Someone once told me: if you’ve nothing to hide, you’ve nothing to fear. What a load of crap.
I’ve nothing to hide, but everything to fear. My phone is listening to me, I watch Black Mirror as if it’s a documentary, and don’t even talk to me about Facebook.
With every new gadget I buy (I’ll admit, I’m so keen I often queue for them), I can almost feel the tech companies peering into my brain. But I’m not the only one with a case of data-paranoia-itis.
I spotted a survey recently that said UK organisations are more worried about their cybersecurity than they are about Brexit. That’s right. It may be less than two months before we ‘consciously uncouple’ from the EU but a quarter of all businesses are stressing more about cybercrime than they are about (potential) food shortages.
Even though Brexit is shaping up to be the stuff of nightmares for industry, leaving the EU seems a walk in the park compared to the number of devastating cyber attacks we’ve seen on businesses over the past 12 months.
I may be paranoid, but I’m not the only one who’s noticed these attacks are getting more targeted. You’ve only got to look at the data; retail suffered more data breaches in 2017 than any other sector.
But despite the retail industry’s best efforts to fight cybercrime, some of the world’s biggest brands continue to fall victim, due in part to the number of loopholes and vulnerabilities presented by third-party services.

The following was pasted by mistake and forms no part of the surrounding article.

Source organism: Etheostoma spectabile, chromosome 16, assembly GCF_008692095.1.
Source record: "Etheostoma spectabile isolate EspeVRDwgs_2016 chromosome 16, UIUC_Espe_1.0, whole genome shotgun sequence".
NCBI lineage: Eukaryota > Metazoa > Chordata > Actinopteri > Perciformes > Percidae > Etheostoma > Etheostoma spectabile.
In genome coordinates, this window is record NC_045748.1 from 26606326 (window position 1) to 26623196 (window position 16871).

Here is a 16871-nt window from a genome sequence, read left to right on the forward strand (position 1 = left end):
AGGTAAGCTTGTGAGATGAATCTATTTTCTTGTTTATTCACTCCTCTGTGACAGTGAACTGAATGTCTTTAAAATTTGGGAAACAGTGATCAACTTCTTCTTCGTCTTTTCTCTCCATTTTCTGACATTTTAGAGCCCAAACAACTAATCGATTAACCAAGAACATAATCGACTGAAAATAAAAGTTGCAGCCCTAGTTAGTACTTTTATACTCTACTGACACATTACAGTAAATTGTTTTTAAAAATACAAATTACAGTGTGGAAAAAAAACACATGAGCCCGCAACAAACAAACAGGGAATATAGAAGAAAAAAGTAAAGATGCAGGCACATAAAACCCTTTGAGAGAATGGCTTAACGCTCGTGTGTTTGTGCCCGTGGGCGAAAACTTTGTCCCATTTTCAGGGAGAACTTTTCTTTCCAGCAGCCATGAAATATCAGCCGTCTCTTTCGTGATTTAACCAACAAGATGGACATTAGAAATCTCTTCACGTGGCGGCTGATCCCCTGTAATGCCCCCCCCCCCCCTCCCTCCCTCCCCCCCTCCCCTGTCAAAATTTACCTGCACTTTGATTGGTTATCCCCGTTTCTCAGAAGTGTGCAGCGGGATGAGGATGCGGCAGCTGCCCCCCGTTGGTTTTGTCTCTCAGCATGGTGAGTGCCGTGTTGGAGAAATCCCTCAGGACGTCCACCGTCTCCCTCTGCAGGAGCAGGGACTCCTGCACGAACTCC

Brands need to invest not only in the right tech to prevent against fraud and data loss, but also the right talent. I’m not saying it’s easy to find cybersecurity specialists, far from it. But it’s worth remembering, it takes less time and money to recruit the right person than it does to repair the reputational damage caused by a data breach. #Justsaying.
Last week, Apple’s chief exec Tim Cook went straight into my good books, calling for consumers to have more power over their data – the first tech executive to openly call for a US data privacy law. He’s made no bones about the fact he thinks Facebook and Google’s services are more like “surveillance” operations.
In his article in Time magazine he called for new legislation allowing people to see and delete their personal data on demand… “In 2019, it's time to stand up for the right to privacy – yours, mine, all of ours.” He’s not wrong.
Call me paranoid. Call me cynical. Call me what you like. But my data is just that – mine. And as for Brexit, who knows?